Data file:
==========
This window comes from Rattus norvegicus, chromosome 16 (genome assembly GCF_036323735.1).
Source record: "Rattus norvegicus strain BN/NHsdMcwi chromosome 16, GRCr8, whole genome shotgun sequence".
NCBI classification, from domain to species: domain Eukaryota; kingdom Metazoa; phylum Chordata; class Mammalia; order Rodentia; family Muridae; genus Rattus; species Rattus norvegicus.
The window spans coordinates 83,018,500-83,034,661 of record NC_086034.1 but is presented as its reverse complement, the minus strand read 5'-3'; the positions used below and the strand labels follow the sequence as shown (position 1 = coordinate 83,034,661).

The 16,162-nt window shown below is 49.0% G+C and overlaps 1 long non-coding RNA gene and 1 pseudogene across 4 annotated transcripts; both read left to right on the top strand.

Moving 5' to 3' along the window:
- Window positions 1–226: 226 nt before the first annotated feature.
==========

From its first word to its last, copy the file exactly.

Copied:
This window comes from Rattus norvegicus, chromosome 16 (genome assembly GCF_036323735.1).
Source record: "Rattus norvegicus strain BN/NHsdMcwi chromosome 16, GRCr8, whole genome shotgun sequence".
NCBI classification, from domain to species: domain Eukaryota; kingdom Metazoa; phylum Chordata; class Mammalia; order Rodentia; family Muridae; genus Rattus; species Rattus norvegicus.
The window spans coordinates 83,018,500-83,034,661 of record NC_086034.1 but is presented as its reverse complement, the minus strand read 5'-3'; the positions used below and the strand labels follow the sequence as shown (position 1 = coordinate 83,034,661).

The 16,162-nt window shown below is 49.0% G+C and overlaps 1 long non-coding RNA gene and 1 pseudogene across 4 annotated transcripts; both read left to right on the top strand.

Moving 5' to 3' along the window:
- Window positions 1–226: 226 nt before the first annotated feature.